33 Oh, the depth of the riches and wisdom and knowledge of God! How unsearchable are his judgments and how fathomless his ways! 34 For who has known the mind of the Lord, or who has been his counselor? 35 Or who has first given to God, that God needs to repay him? 36 For from him and through him and to him are all things. To him be glory forever! Amen (Romans 11:33-36).
But just as it is written, “Things that no eye has seen, or ear heard, or mind imagined, are the things God has prepared for those who love him” (1 Corinthians 2:9).
God delights in answering our prayers in a way that highlights His power, grace, glory, and sovereignty. We do better to trust Him to answer our prayers His way.
As I close, let me point out a very important principle: God often brings adversity into our lives—adversity beyond our ability to handle—so that we must come to Him as our only hope, so that we must trust in Him alone. I doubt very much that this royal official would have traveled 20 miles to beg Jesus to come heal his son if his son had athletes’ foot or an in-grown toenail. This man is desperate. He is helpless and hopeless, apart from Jesus Christ. Jesus said it: He came to heal the sick, not to minister to those who are healthy. There are those who came to argue with Jesus, who were trying to make themselves look good and Him look bad. But setting these trouble-makers aside, most of those who come to Jesus in the Gospels are those who desperately need help, those who are hurting and helpless.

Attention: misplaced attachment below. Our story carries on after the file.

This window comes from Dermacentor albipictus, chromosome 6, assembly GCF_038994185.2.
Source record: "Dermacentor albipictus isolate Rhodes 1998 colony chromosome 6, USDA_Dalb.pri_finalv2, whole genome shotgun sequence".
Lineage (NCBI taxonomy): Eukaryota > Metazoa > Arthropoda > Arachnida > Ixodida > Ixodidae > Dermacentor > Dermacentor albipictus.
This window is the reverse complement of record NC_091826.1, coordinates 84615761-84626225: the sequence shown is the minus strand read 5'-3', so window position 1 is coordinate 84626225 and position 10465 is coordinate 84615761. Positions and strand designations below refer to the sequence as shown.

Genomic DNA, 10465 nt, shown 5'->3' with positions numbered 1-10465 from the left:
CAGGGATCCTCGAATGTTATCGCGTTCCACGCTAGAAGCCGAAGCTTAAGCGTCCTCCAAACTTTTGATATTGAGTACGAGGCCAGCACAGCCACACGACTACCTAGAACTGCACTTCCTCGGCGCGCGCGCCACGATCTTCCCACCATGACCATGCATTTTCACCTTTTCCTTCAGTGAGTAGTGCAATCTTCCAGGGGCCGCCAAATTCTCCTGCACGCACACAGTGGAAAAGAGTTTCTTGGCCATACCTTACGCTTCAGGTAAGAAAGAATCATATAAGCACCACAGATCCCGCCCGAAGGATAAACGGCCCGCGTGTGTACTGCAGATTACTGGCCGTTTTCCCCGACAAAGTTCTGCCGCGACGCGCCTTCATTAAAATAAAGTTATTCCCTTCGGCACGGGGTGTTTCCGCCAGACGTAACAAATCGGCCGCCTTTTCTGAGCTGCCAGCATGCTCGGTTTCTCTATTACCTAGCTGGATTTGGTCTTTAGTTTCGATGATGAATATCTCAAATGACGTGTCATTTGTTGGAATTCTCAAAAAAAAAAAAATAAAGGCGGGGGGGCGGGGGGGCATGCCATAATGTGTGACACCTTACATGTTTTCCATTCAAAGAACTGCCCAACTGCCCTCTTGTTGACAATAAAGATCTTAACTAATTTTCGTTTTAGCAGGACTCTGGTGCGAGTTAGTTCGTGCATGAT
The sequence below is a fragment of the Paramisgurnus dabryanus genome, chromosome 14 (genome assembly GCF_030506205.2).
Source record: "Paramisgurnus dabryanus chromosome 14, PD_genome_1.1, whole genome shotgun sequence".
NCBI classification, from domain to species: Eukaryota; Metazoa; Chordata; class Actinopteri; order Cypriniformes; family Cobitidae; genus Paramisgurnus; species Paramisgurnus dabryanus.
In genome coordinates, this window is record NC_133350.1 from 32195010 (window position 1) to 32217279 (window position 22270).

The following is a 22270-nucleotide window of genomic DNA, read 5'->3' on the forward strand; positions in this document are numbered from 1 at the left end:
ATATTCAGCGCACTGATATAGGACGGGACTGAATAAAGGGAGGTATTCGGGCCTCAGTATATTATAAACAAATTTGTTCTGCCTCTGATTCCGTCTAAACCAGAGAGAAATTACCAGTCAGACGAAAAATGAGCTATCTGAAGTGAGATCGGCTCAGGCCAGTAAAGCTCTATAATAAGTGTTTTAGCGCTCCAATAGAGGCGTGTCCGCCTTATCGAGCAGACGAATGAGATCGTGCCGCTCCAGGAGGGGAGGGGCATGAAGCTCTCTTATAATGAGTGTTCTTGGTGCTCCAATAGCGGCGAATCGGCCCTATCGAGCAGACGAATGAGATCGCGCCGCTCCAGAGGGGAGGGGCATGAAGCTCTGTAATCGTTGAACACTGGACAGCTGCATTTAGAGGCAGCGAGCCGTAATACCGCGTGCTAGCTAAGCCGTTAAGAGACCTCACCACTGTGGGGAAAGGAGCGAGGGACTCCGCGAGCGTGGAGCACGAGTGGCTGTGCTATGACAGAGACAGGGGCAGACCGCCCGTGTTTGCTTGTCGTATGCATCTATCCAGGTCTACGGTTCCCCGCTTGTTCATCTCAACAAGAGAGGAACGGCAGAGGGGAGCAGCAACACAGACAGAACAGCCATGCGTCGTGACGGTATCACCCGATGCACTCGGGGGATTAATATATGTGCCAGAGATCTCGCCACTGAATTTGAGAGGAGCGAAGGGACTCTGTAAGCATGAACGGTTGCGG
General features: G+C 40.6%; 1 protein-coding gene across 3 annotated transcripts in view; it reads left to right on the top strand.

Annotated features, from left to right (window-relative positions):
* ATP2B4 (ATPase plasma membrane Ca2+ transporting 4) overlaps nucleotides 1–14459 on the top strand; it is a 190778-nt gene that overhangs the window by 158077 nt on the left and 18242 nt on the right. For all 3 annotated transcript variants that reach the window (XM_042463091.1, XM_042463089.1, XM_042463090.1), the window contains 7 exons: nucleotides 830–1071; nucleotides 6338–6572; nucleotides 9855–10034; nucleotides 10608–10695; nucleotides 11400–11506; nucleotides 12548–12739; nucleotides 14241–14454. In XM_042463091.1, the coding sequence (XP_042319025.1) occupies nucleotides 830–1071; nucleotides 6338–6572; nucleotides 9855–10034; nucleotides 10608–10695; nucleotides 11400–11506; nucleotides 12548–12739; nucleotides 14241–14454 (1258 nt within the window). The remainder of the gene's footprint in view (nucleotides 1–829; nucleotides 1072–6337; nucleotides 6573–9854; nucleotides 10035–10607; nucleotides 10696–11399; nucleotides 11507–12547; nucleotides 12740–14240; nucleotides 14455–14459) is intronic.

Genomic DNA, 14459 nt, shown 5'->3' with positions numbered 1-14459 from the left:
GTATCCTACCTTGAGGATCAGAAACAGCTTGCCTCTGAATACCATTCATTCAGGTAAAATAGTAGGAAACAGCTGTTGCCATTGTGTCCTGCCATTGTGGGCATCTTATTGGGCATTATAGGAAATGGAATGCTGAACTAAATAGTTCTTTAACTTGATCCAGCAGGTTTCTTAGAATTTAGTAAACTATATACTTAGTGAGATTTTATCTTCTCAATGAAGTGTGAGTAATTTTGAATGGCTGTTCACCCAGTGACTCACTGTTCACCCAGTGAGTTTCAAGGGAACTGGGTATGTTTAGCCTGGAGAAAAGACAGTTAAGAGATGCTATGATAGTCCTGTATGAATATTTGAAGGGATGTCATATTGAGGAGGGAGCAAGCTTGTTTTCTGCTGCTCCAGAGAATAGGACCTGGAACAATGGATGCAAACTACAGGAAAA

Are you hurting? Do you feel helpless, unable to cope with what you are facing? This could be the gracious hand of God, drawing you to Himself for mercy and grace in your time of need. Let’s face it; we do not seek God when things are going well for us. We tend to turn to God only in our weakness, in our need, in our despair. If your life is like this, it may be the gracious hand of God, compelling you to come to Him in faith. Take Him at His word. Come to Him who is the solution to your every need.
210 The word “hometown” here is the same Greek term as found in Matthew 13:54, 57; Mark 6:1, 4 and Luke 4:24. In each case, the NET Bible renders it “hometown.” It is therefore reasonable to assume that this same term means basically the same thing in John 4:44.